In 2009, despite the loss of Heisman Trophy winning quarterback Sam Bradford, the Oklahoma Sooners still managed to have one of the more potent passing offenses in the country.  

The Sooners ranked 10th in the country in passing offense, averaging 289.2 yards a game.  

Landry Jones stepped up and filled in admirably for Bradford, throwing for 3,198 yards and 26 touchdowns.  However Jones was also very inconsistent throughout the season, completing only 58 percent of his passes and throwing 14 interceptions.  

As great as Jones did in his trial by fire first season, the main reason for the continuing threat of the Sooners passing game was the emergence of electric sophomore wide receiver Ryan Broyles.  

Broyles, now a junior, caught 89 passes for 1,120 yards and 15 touchdowns in his coming out season.  Broyles also was the Sooners top punt returner, averaging 16 yards per return, including an 87 yard return for a touchdown that put the exclamation point on a 27-0 Bedlam beatdown of Oklahoma State in the season finale. 

However, there is major concern when looking at Broyles' supporting cast at the receiver position.  The second leading receiver for the Sooners in 2009 was DeJuan Miller, whose numbers, 36 catches for 434 yards, are barely a third of what Broyles had last season.

For the Sooners to be successful in 2010 in throwing the football, others are going to have to step up and provide targets for Landry Jones to throw to.  

Part of the problem last season was Jones himself.  Jones was very comfortable in throwing to Broyles and it shows up very clearly in the stat sheet.  Broyles was almost always Jones' first target, sometimes even when he shouldn't have been.  It was some of these forced passes that resulted in Jones' 14 interception total.

In 2010, opponents won't be unaware of Broyles and his talent.  Jones is going to have to look elsewhere when Broyles is double and triple teamed during games.  However, other people are going to have to step up in order for Jones to have confidence in them.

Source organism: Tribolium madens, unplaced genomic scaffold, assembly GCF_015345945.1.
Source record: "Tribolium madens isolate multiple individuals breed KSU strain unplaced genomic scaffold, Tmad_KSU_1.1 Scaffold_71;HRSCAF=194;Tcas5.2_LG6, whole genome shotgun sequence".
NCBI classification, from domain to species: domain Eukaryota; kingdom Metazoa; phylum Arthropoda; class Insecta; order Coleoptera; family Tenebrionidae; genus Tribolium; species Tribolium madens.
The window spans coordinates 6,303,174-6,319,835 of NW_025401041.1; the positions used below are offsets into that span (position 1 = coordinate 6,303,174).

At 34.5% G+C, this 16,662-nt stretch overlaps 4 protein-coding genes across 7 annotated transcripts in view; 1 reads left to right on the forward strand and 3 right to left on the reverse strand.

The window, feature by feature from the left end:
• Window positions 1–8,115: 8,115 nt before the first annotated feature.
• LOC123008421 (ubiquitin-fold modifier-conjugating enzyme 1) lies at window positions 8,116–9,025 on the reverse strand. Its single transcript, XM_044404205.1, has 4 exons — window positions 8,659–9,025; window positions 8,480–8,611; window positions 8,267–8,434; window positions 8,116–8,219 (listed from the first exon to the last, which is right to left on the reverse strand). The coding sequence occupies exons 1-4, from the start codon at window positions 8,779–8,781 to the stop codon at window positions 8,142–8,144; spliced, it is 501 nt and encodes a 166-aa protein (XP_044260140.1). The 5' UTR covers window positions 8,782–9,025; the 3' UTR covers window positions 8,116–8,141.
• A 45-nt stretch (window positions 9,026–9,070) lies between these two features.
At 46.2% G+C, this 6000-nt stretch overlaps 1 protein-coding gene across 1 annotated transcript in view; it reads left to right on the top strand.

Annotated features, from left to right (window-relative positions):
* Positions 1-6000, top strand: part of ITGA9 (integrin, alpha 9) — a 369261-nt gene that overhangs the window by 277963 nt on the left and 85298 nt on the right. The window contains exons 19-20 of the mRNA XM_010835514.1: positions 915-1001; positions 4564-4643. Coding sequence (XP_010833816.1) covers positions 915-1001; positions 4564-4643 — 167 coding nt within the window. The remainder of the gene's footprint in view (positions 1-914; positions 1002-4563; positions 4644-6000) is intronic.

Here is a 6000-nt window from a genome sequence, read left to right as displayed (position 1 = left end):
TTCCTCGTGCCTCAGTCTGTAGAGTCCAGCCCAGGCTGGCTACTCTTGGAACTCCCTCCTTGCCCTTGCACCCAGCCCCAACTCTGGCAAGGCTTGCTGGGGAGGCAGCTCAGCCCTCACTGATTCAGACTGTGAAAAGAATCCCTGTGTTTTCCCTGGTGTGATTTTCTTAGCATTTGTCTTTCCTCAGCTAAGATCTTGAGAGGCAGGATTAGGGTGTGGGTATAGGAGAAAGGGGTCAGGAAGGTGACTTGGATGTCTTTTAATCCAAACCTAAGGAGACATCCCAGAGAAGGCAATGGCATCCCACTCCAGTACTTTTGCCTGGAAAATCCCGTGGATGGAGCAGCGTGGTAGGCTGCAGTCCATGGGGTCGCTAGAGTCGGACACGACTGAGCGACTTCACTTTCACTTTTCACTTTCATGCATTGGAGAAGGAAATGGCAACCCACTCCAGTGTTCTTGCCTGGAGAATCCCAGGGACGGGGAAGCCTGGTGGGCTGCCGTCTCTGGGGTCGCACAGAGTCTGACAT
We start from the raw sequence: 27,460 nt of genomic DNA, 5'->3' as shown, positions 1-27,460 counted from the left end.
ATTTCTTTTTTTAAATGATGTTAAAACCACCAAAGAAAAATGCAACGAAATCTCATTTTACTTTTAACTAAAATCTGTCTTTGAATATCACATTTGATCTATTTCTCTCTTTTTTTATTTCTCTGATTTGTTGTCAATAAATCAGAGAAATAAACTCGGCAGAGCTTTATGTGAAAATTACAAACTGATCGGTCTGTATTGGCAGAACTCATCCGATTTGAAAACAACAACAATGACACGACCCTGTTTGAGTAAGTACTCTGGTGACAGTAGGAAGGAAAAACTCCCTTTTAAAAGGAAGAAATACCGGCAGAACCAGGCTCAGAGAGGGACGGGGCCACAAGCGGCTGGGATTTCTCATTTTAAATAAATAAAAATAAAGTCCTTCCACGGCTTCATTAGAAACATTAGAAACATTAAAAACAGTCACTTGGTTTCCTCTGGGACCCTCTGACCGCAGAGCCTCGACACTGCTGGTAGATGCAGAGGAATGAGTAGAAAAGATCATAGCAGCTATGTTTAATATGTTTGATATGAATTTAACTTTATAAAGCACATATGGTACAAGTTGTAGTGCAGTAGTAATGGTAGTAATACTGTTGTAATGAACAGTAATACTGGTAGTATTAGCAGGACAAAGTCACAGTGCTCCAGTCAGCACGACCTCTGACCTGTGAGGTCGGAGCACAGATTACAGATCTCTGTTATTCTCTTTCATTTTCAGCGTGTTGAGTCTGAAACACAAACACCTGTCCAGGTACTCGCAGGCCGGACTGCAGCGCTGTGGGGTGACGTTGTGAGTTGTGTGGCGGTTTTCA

The Sooners receiving corps is loaded with plenty of talent.  It's simply a matter of having that talent perform in games.  

Junior DeJuan Miller may be the most talented receiver behind Broyles.  At 6'4", 225 pounds, Miller is a very large target that Jones can rely on for jump balls and tough passes over the middle.  

The most exciting piece of this unit is the arrival of freshman Kenny Stills.  Stills, a native of Encinitas, CA, a coastal town between Los Angeles and San Diego, came to Norman for spring practice and wowed fans at the annual Red and White game by catching six passes for 84 yards and a touchdown.  

Stills brings loads talent to complement Broyles on the outside.  His 4.4 speed is a huge key for the Sooners.  While Stills is only a true freshman, he is going to see the field a lot in the fall and possibly crack the starting lineup at some point in the season.

The rest of the receivers are all very capable, but no one has really established themselves as huge threats.  Sophomore Jaz Reynolds has stepped his game up drastically since last year.  Reynolds also had a big spring game and should secure a starting spot in the fall.

Cameron Kenney and Brandon Caleb are the only seniors in the receiving corps and both provide capable hands for Landry Jones and also veteran leadership.  

The departures of Jermaine Gresham and Brody Eldridge have left a very large hole at the tight end position.  Trent Ratterree and James Hanna look to be the frontrunners to replace them, but freshman Austin Haywood should also be in the mix to get some playing time.

Oklahoma has a ton of potential and the ability to step up and take control of the Big 12 in what is looking to be a slight down year for the conference.  However, this unit will have to step up if the success of the Sooners' offense is to continue into 2010 and beyond.